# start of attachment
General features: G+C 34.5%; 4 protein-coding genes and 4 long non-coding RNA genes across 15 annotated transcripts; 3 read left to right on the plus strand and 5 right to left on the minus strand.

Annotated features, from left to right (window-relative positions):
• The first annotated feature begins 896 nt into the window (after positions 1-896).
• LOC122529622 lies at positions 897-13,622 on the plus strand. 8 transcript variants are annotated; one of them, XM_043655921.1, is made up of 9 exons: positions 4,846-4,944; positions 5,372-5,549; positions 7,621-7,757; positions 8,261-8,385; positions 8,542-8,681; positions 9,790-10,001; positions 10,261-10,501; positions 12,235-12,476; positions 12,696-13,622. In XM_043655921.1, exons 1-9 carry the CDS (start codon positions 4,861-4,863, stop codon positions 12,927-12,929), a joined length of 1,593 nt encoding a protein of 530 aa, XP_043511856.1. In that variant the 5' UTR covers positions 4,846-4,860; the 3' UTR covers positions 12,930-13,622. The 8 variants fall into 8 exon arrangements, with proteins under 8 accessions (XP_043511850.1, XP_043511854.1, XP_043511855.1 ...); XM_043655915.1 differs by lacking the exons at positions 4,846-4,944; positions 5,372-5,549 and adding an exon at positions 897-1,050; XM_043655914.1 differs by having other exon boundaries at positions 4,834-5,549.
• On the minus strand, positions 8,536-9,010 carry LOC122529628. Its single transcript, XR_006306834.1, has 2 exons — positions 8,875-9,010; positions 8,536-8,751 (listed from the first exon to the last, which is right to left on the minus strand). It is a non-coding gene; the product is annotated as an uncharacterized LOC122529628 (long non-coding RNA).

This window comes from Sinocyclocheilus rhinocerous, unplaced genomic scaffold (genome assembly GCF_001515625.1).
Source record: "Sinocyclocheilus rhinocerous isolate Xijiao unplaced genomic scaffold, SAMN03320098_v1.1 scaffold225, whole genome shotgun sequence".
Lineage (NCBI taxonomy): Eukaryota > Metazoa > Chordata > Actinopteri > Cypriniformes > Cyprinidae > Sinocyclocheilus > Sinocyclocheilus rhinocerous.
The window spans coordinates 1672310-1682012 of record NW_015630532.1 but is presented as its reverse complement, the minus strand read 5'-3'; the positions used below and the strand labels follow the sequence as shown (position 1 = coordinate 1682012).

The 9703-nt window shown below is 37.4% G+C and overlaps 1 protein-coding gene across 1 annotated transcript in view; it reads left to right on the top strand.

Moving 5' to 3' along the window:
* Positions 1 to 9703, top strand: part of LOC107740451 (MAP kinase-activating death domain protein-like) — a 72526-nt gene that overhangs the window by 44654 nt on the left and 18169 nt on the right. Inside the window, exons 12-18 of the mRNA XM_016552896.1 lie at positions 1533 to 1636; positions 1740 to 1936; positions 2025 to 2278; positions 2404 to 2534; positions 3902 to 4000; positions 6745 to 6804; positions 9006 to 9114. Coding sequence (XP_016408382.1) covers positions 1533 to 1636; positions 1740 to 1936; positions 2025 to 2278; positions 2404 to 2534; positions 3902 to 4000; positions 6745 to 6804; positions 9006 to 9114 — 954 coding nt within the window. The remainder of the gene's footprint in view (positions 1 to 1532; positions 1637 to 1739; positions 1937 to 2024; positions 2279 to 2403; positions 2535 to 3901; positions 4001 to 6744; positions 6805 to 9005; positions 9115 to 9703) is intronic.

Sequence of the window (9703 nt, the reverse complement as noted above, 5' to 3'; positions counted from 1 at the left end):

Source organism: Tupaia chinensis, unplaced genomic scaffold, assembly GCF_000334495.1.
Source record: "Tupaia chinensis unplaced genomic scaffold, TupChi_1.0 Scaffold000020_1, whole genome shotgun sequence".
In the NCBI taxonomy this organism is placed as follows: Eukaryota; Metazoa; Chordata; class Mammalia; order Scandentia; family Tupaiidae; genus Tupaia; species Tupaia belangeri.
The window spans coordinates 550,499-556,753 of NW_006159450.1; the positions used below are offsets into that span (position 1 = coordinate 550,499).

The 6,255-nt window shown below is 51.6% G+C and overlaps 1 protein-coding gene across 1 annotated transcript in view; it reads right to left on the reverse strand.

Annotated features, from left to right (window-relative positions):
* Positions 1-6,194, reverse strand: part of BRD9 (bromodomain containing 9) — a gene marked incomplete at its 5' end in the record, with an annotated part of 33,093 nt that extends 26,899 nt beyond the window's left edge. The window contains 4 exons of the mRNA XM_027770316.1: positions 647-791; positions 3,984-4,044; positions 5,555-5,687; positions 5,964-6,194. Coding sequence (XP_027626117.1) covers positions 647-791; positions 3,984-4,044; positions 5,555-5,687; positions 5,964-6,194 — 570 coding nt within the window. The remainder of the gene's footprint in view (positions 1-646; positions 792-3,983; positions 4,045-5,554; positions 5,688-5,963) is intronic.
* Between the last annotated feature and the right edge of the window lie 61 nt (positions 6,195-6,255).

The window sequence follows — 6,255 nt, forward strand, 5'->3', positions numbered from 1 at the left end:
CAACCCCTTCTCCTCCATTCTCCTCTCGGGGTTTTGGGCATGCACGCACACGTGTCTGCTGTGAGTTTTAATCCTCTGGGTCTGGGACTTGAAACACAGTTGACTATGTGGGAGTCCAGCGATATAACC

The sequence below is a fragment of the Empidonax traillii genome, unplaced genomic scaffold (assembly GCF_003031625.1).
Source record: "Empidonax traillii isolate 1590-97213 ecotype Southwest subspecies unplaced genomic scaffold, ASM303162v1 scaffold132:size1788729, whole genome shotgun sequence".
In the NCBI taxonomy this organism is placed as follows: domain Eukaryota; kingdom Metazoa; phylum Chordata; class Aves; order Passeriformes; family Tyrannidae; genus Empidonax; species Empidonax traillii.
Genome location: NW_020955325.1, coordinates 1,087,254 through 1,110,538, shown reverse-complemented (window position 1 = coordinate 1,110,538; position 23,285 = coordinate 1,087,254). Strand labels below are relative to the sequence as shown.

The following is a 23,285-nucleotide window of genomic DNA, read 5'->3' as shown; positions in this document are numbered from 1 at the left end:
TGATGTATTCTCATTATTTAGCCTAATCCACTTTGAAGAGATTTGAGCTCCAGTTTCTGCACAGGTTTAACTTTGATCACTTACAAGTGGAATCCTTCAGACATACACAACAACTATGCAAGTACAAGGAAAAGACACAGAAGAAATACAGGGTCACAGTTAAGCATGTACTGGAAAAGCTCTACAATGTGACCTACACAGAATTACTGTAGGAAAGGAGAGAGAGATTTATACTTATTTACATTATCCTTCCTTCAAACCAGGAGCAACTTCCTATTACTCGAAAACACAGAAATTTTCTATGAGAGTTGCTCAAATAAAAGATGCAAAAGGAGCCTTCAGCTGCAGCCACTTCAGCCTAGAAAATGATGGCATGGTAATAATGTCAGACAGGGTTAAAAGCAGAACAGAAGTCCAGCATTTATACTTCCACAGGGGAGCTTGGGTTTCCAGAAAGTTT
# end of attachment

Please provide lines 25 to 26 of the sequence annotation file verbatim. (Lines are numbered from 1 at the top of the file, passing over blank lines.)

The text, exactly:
Source record: "Empidonax traillii isolate 1590-97213 ecotype Southwest subspecies unplaced genomic scaffold, ASM303162v1 scaffold132:size1788729, whole genome shotgun sequence".
In the NCBI taxonomy this organism is placed as follows: domain Eukaryota; kingdom Metazoa; phylum Chordata; class Aves; order Passeriformes; family Tyrannidae; genus Empidonax; species Empidonax traillii.